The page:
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California Moves On Climate Change, But Rejects Aggressive Cuts To Greenhouse Emissions

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Gary Kazanjian
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Getty Images
Gov. Gavin Newsom held a news conference on Thursday at Sequoia National Park — where firefighters have been battling to protect ancient groves.

As California trudges into another autumn marred by toxic wildfire smoke and drought-parched reservoirs, state lawmakers have cast climate change as a growing public health threat for the state’s 40 million residents.

But they were willing to push the argument only so far.

On Thursday, against the smoldering backdrop of Sequoia National Park, where the massive KNP Complex Fire is burning uncontained, Gov. Gavin Newsom signed a $15 billion legislative package that he described as an unprecedented investment by any state in climate resiliency. The legislation outlines significant new efforts to bolster wildfire prevention, expand clean water supplies and build a network of community-level safeguards to protect people from episodes of extreme and potentially deadly heat.

The measure is one of several bills targeting the health impacts of perennial seasons of fire and drought that sailed through this year’s legislative session.

Still, the Democratic-controlled legislature stopped short of taking the momentous action that climate experts argue is central to the health of current and future generations: Lawmakers failed to pass legislation to more quickly and aggressively reduce the state’s share of the greenhouse gas emissions warming the planet.

“There were good environmental bills that passed, but they were incremental,” said Mary Creasman, CEO of California Environmental Voters, formerly called the California League of Conservation Voters. “We can’t give ourselves credit for doing anything less than science tells us we have to, and science says we are nowhere near doing what we need to be doing.”

Among the climate health bills that still await Newsom’s consideration are measures to make the state’s emergency stockpile of N95 masks available to farmworkers on days of dangerously smoky air and a requirement for the state to create detailed guidelines that counties can incorporate into emergency response plans when air quality is poor because of wildfire or other pollution. Even short-term exposure to wildfire smoke can trigger asthma and heart attacks and has been linked to increased risk of infections like bronchitis and pneumonia, among other illnesses.

Newsom has until Oct. 10 to sign or veto these and hundreds of other bills lawmakers sent him in the final weeks of the legislative session.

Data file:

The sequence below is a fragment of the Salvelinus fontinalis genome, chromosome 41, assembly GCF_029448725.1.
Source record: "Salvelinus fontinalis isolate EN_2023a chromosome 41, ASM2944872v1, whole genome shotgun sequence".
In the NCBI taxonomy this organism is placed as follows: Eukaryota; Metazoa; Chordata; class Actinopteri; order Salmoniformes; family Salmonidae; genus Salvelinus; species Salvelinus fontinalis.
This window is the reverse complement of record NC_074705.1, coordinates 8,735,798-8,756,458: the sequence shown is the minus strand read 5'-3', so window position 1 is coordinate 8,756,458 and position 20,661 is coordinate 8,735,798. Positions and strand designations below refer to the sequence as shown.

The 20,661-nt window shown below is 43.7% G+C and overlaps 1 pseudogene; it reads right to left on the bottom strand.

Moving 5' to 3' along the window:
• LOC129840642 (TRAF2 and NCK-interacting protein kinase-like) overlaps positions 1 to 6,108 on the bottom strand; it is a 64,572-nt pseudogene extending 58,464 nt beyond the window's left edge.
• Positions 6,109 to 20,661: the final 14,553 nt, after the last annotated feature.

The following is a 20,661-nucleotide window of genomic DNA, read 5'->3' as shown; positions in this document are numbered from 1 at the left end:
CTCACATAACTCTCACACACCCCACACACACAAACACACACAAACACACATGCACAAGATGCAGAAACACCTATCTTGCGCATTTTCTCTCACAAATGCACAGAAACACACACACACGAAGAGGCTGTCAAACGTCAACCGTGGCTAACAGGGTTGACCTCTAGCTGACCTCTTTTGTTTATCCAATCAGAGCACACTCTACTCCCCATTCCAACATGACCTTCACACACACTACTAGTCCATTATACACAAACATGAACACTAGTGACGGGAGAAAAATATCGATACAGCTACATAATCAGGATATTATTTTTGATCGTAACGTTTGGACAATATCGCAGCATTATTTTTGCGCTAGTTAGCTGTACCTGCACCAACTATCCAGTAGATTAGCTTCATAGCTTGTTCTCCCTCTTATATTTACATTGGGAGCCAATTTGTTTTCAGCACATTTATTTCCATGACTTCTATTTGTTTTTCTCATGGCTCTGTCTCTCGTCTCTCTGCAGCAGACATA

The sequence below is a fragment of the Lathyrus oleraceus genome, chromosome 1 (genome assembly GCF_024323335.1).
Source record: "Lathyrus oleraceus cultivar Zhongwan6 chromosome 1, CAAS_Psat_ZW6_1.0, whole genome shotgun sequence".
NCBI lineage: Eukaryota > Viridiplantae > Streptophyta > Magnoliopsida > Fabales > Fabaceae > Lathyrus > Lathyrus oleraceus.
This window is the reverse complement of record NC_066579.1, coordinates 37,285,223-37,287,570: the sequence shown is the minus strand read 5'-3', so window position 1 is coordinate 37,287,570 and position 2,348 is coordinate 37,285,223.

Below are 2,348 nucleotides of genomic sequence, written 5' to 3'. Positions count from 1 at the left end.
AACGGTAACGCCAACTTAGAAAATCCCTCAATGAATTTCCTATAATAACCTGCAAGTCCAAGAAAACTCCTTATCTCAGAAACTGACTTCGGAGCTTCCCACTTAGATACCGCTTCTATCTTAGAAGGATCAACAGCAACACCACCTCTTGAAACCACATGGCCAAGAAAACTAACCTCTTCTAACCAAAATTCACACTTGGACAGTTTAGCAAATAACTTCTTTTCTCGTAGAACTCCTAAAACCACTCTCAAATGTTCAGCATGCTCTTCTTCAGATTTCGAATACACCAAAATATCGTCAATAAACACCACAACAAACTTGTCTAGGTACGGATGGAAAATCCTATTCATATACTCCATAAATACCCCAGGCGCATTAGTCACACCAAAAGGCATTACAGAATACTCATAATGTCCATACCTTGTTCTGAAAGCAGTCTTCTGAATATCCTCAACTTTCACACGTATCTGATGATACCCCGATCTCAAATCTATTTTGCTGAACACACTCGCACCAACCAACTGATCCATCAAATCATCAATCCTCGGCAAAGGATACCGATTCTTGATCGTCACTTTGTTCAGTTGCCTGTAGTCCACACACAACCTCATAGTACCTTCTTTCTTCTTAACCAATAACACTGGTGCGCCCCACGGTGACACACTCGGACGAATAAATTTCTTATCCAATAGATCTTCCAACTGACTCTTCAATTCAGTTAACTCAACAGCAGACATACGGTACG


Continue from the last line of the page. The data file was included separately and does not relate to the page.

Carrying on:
California has endured back-to-back years of record-breaking wildfires. Epic blazes not only have destroyed thousands of homes and businesses but also spewed toxic metal contaminants and hazardous particulate matter that can travel through the air for hundreds of miles.

For example, exposure to lead, found in the smoke plumes from the 2018 Camp Fire that destroyed the town of Paradise, over time can trigger high blood pressure and cancer in adults, and learning deficits in young children.

“As California’s wildfires intensify and ravage our state, we must do more,” said Assembly member Robert Rivas (D-Salinas), who introduced AB 73, which would classify wildfire smoke as a public health emergency.

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Samantha Young
Assembly member Robert Rivas (D-Salinas) speaks at an Aug. 24 press conference outside the California Capitol about his bill to provide farmworkers with N95 masks when wildfire smoke makes working conditions hazardous.

If Newsom signs the bill, California’s more than 380,000 front-line agricultural workers would be eligible to receive N95 masks and other protective equipment from a state stockpile that lawmakers created last year for health care workers, educators and others deemed “essential” in response to the covid-19 pandemic.

“We must do all we can to ensure that our farm and agricultural workers are not risking their health and their well-being every single time they go into the field to harvest and produce the food we all eat,” Rivas said.

Despite the increasing frequency of these oppressive “smoke days,” there’s very little communication to the public about how to protect themselves, said Marc Carrel, president and CEO of Breathe Southern California, a nonprofit that advocates for clean air policies. When wildfire smoke choked much of Southern California in fall 2019, some schools sent kids home, others didn’t. Sports leagues, often run by volunteers, got conflicting advice from city and county officials.

“While the state has protocols in place to address the flames themselves, there doesn’t seem to be anyone whose focus is on the smoke that comes from those fires,” Carrel said.